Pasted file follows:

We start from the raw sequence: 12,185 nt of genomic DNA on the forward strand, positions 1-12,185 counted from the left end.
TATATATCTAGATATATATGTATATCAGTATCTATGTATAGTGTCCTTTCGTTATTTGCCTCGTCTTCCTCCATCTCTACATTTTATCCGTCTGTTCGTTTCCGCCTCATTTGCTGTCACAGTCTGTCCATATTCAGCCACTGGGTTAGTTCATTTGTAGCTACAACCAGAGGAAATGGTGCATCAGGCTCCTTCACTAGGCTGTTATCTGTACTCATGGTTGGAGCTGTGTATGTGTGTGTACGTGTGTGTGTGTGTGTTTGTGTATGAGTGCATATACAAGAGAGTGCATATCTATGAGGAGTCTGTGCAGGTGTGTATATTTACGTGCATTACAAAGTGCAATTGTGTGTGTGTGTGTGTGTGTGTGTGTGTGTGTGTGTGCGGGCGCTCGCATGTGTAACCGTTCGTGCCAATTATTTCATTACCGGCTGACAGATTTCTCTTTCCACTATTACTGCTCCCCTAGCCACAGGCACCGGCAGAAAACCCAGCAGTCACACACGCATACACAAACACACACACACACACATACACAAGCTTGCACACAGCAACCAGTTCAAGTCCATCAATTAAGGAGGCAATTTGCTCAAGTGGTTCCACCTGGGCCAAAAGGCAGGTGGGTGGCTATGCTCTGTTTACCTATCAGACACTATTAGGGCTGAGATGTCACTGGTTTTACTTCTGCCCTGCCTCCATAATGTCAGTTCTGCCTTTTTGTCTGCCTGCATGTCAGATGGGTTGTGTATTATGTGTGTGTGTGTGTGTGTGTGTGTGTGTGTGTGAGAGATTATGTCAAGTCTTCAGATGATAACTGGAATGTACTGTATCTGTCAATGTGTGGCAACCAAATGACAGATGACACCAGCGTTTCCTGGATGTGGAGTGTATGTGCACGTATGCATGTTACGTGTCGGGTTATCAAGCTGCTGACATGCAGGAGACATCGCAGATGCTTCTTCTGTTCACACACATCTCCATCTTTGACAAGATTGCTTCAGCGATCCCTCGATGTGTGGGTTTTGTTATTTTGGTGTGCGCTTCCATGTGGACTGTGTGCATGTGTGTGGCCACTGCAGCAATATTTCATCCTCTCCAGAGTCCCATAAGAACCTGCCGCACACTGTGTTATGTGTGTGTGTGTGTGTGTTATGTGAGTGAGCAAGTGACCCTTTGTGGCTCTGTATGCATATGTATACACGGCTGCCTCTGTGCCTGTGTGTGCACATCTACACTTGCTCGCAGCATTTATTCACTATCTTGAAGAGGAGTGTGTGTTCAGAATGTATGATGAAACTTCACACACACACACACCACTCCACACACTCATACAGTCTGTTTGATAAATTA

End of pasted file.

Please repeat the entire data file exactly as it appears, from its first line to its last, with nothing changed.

We start from the raw sequence: 12,185 nt of genomic DNA on the forward strand, positions 1-12,185 counted from the left end.
TATATATCTAGATATATATGTATATCAGTATCTATGTATAGTGTCCTTTCGTTATTTGCCTCGTCTTCCTCCATCTCTACATTTTATCCGTCTGTTCGTTTCCGCCTCATTTGCTGTCACAGTCTGTCCATATTCAGCCACTGGGTTAGTTCATTTGTAGCTACAACCAGAGGAAATGGTGCATCAGGCTCCTTCACTAGGCTGTTATCTGTACTCATGGTTGGAGCTGTGTATGTGTGTGTACGTGTGTGTGTGTGTGTTTGTGTATGAGTGCATATACAAGAGAGTGCATATCTATGAGGAGTCTGTGCAGGTGTGTATATTTACGTGCATTACAAAGTGCAATTGTGTGTGTGTGTGTGTGTGTGTGTGTGTGTGTGTGTGCGGGCGCTCGCATGTGTAACCGTTCGTGCCAATTATTTCATTACCGGCTGACAGATTTCTCTTTCCACTATTACTGCTCCCCTAGCCACAGGCACCGGCAGAAAACCCAGCAGTCACACACGCATACACAAACACACACACACACACATACACAAGCTTGCACACAGCAACCAGTTCAAGTCCATCAATTAAGGAGGCAATTTGCTCAAGTGGTTCCACCTGGGCCAAAAGGCAGGTGGGTGGCTATGCTCTGTTTACCTATCAGACACTATTAGGGCTGAGATGTCACTGGTTTTACTTCTGCCCTGCCTCCATAATGTCAGTTCTGCCTTTTTGTCTGCCTGCATGTCAGATGGGTTGTGTATTATGTGTGTGTGTGTGTGTGTGTGTGTGTGTGTGTGAGAGATTATGTCAAGTCTTCAGATGATAACTGGAATGTACTGTATCTGTCAATGTGTGGCAACCAAATGACAGATGACACCAGCGTTTCCTGGATGTGGAGTGTATGTGCACGTATGCATGTTACGTGTCGGGTTATCAAGCTGCTGACATGCAGGAGACATCGCAGATGCTTCTTCTGTTCACACACATCTCCATCTTTGACAAGATTGCTTCAGCGATCCCTCGATGTGTGGGTTTTGTTATTTTGGTGTGCGCTTCCATGTGGACTGTGTGCATGTGTGTGGCCACTGCAGCAATATTTCATCCTCTCCAGAGTCCCATAAGAACCTGCCGCACACTGTGTTATGTGTGTGTGTGTGTGTGTTATGTGAGTGAGCAAGTGACCCTTTGTGGCTCTGTATGCATATGTATACACGGCTGCCTCTGTGCCTGTGTGTGCACATCTACACTTGCTCGCAGCATTTATTCACTATCTTGAAGAGGAGTGTGTGTTCAGAATGTATGATGAAACTTCACACACACACACACCACTCCACACACTCATACAGTCTGTTTGATAAATTA